While there are moments of potential in Alexander Matthews play, it doesn’t quite go into enough depth with regards to the topics it is trying to discuss.

(c) Mark Senior

Inspired by his time spent in Rhodesia between 1976 and 1985, it is a shame that there is a lack of depth to be found in this play – particularly when it has relevancy to society today.

It is the day of Lady L’s 60th Birthday party but all is not well – with her two children Oonagh and Gordon bickering constantly about their rights and privileges, while on the other side of the estate her loyal servant Kapenie is arguing with his grandson about the loyalty he feels to his sharp tongued employer who is harsh towards him.

The purpose of this play is to explore topics of privilege and racism but because of the two completely opposite stories that are taking place it doesn’t come across as coherent. While it seems as though the main focus should be Kapenie and Lady L’s relationship – which is the most interesting factor about the story, instead more focus is placed on Lady L’s children which doesn’t sit quite right in the context with the rest of the story.

It is a real shame as there is potential to be found in this play and with further development could become quite compelling to watch unfold – particularly when focusing on the racism element of the story. In particular the sharper moments in which the language towards Kapenie is used via voiceovers and Lady L’s sharp tongue make an impact . But there is too much time taken in developing each scene to create enough drama to be completely satisfying . This is seen towards the end when Lady L sees what Kapenie is exposed to in the world, finishing the play on a somewhat abrupt note. Neither issue of racism and privilege are explored satisfactorily, leaving the audience with more questions than answers.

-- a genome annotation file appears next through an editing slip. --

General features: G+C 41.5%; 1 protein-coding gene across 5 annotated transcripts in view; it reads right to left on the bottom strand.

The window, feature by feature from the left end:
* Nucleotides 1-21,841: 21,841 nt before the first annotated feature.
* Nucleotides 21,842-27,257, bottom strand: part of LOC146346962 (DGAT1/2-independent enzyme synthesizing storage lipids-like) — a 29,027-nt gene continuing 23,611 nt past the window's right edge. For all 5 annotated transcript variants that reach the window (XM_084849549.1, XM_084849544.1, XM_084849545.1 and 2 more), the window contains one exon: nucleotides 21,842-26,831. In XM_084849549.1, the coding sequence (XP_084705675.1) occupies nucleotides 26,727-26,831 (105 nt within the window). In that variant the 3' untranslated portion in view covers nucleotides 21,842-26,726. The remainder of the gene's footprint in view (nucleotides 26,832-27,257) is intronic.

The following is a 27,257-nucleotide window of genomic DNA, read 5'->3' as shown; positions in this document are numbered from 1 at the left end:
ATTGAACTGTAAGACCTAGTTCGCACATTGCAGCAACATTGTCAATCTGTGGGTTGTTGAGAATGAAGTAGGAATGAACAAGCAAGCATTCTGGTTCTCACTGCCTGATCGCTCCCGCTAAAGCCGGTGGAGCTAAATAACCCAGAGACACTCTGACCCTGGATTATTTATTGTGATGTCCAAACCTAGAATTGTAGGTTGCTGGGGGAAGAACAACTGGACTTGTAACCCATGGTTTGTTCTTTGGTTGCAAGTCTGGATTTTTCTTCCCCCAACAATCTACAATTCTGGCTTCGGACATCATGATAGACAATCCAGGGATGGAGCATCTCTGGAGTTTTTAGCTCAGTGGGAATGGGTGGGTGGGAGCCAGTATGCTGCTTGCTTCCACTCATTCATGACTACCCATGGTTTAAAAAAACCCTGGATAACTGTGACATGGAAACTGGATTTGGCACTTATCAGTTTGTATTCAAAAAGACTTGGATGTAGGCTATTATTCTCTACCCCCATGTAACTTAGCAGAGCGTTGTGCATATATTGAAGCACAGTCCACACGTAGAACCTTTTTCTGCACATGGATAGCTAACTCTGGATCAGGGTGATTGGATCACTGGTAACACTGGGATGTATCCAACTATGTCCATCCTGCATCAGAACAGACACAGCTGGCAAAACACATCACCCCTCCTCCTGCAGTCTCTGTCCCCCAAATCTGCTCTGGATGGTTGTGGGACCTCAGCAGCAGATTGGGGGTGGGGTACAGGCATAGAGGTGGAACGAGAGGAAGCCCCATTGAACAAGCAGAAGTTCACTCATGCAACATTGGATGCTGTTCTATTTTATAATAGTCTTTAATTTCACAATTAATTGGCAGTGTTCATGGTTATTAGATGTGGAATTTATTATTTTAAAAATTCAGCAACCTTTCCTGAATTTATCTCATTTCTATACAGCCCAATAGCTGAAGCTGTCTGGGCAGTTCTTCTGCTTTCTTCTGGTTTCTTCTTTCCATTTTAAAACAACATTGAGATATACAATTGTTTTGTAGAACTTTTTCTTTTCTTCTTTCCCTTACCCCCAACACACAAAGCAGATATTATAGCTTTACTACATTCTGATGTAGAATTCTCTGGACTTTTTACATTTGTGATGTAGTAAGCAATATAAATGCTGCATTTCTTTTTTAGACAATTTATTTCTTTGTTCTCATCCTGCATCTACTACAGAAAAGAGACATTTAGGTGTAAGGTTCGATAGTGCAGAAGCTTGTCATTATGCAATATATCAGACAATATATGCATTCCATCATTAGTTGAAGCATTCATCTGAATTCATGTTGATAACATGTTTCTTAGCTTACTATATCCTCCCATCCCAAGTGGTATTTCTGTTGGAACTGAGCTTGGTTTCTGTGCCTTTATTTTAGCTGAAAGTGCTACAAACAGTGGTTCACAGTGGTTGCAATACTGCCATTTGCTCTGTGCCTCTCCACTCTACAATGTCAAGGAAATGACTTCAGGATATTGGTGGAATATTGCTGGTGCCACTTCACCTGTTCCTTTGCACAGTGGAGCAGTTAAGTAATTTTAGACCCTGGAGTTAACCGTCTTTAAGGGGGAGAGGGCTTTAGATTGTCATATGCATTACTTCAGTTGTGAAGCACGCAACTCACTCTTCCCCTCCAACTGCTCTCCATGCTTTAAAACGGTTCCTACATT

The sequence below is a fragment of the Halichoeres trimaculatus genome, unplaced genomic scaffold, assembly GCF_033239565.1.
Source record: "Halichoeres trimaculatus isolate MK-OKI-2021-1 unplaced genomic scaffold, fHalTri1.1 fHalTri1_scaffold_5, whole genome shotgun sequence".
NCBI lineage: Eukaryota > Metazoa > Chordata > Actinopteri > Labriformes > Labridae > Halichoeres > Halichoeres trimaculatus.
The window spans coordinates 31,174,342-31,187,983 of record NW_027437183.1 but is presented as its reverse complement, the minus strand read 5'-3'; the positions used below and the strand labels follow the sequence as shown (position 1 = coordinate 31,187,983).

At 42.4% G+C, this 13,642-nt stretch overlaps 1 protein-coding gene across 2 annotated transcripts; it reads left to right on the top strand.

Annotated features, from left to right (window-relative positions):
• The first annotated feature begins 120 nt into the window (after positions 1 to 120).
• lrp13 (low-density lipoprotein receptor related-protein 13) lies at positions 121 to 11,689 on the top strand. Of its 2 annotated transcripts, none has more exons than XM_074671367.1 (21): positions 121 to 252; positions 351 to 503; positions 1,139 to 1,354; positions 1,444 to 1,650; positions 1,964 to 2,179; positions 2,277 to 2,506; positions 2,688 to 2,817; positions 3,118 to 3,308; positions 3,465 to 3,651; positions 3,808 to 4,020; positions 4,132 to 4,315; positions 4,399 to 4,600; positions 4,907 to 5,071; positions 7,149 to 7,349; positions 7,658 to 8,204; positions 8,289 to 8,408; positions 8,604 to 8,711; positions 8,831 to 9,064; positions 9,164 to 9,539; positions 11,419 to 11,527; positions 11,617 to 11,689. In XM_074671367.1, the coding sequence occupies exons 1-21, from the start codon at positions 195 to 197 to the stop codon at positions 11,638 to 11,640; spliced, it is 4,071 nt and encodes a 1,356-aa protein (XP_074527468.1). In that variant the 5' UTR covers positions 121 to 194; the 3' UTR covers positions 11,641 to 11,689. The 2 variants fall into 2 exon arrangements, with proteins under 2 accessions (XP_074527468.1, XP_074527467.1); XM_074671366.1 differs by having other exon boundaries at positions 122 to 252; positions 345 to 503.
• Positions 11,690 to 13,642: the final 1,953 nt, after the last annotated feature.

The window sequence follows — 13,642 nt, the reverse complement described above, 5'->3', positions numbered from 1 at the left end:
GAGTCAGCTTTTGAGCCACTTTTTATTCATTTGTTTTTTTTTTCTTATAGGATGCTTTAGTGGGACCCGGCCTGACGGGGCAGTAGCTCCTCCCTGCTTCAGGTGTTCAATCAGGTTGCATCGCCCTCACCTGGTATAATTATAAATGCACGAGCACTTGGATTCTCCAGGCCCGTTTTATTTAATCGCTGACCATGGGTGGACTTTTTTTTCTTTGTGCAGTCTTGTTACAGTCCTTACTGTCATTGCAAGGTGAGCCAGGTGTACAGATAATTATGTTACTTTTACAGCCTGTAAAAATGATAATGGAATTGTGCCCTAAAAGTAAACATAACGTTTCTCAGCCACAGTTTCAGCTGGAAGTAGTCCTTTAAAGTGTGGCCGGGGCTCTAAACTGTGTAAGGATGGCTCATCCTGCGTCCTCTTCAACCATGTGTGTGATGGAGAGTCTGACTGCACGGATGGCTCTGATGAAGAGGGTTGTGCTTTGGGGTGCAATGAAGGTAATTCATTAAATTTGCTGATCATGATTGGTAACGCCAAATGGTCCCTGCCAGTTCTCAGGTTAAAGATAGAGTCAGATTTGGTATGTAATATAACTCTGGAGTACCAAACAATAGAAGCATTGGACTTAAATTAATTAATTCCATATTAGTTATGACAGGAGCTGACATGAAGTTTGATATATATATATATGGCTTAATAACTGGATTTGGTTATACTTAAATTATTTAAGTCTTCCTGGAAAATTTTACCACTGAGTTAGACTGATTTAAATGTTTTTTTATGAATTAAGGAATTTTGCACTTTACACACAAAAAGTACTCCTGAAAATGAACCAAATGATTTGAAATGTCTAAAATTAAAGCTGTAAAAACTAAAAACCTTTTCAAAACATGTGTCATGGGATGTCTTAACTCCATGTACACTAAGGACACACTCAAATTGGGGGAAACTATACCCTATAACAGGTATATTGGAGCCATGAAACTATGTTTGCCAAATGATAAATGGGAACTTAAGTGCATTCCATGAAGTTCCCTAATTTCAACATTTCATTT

Matthews use of lyrical language is interesting and engaging, but can make it difficult to engage properly with the characters. The moments in which it works the best is in George’s urging of Kapenie to leave Lady L’s employment – adding a tenderness to proceedings that can be lacking elsewhere.

Director Antony Law has created a production that is filled with plenty of passion and energy that is reflected through the performances. In particular Mensah Bediako’s quiet and understated performance as Kapenie is a nice contrast to Suzanna Hamilton’s sharp and snobbish Lady L, while Joseph Rowe also puts in strong support as George.

Elsewhere, Adrian Gee’s set design suitably sets the scene, capturing both Lady L’s own isolation from her family and Kapenie’s isolation from society. Perhaps the sound effects and voiceovers could have been done more effectively but does get across the message of the terror that existed in Rhodesia at that time.

Overall, there is potential to be found in My One True Friend but it does need a lot more work in the writing to give the story and characters more depth to be completely compelling.

By Emma Clarendon

My One True Friend continues to play at the Tristan Bates Theatre until the 14th September.

Rating: ⭐⭐